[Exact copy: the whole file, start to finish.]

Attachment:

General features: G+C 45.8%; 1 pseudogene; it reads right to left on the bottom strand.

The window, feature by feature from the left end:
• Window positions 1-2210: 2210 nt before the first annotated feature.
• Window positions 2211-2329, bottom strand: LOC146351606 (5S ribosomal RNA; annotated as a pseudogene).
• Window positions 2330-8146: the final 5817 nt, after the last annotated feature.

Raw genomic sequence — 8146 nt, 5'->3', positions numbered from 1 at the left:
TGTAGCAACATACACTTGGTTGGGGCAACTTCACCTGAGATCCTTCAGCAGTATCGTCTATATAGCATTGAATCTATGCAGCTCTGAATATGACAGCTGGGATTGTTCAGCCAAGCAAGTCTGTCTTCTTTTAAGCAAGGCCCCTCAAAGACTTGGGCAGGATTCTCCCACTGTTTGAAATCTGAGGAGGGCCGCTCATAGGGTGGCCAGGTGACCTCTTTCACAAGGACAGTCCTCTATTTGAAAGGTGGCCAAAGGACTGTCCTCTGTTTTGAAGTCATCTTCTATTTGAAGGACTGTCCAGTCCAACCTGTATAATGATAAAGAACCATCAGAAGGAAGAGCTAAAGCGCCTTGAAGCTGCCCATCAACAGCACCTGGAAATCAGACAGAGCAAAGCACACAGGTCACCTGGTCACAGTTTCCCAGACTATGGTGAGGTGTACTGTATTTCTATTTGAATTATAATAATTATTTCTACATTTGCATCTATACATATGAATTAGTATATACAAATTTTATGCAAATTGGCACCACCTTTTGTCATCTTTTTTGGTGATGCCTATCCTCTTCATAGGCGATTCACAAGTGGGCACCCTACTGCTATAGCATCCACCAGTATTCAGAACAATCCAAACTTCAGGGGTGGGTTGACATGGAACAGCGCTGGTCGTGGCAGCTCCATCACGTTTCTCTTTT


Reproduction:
General features: G+C 45.8%; 1 pseudogene; it reads right to left on the bottom strand.

The window, feature by feature from the left end:
• Window positions 1-2210: 2210 nt before the first annotated feature.
• Window positions 2211-2329, bottom strand: LOC146351606 (5S ribosomal RNA; annotated as a pseudogene).
• Window positions 2330-8146: the final 5817 nt, after the last annotated feature.

Raw genomic sequence — 8146 nt, 5'->3', positions numbered from 1 at the left:
TGTAGCAACATACACTTGGTTGGGGCAACTTCACCTGAGATCCTTCAGCAGTATCGTCTATATAGCATTGAATCTATGCAGCTCTGAATATGACAGCTGGGATTGTTCAGCCAAGCAAGTCTGTCTTCTTTTAAGCAAGGCCCCTCAAAGACTTGGGCAGGATTCTCCCACTGTTTGAAATCTGAGGAGGGCCGCTCATAGGGTGGCCAGGTGACCTCTTTCACAAGGACAGTCCTCTATTTGAAAGGTGGCCAAAGGACTGTCCTCTGTTTTGAAGTCATCTTCTATTTGAAGGACTGTCCAGTCCAACCTGTATAATGATAAAGAACCATCAGAAGGAAGAGCTAAAGCGCCTTGAAGCTGCCCATCAACAGCACCTGGAAATCAGACAGAGCAAAGCACACAGGTCACCTGGTCACAGTTTCCCAGACTATGGTGAGGTGTACTGTATTTCTATTTGAATTATAATAATTATTTCTACATTTGCATCTATACATATGAATTAGTATATACAAATTTTATGCAAATTGGCACCACCTTTTGTCATCTTTTTTGGTGATGCCTATCCTCTTCATAGGCGATTCACAAGTGGGCACCCTACTGCTATAGCATCCACCAGTATTCAGAACAATCCAAACTTCAGGGGTGGGTTGACATGGAACAGCGCTGGTCGTGGCAGCTCCATCACGTTTCTCTTTT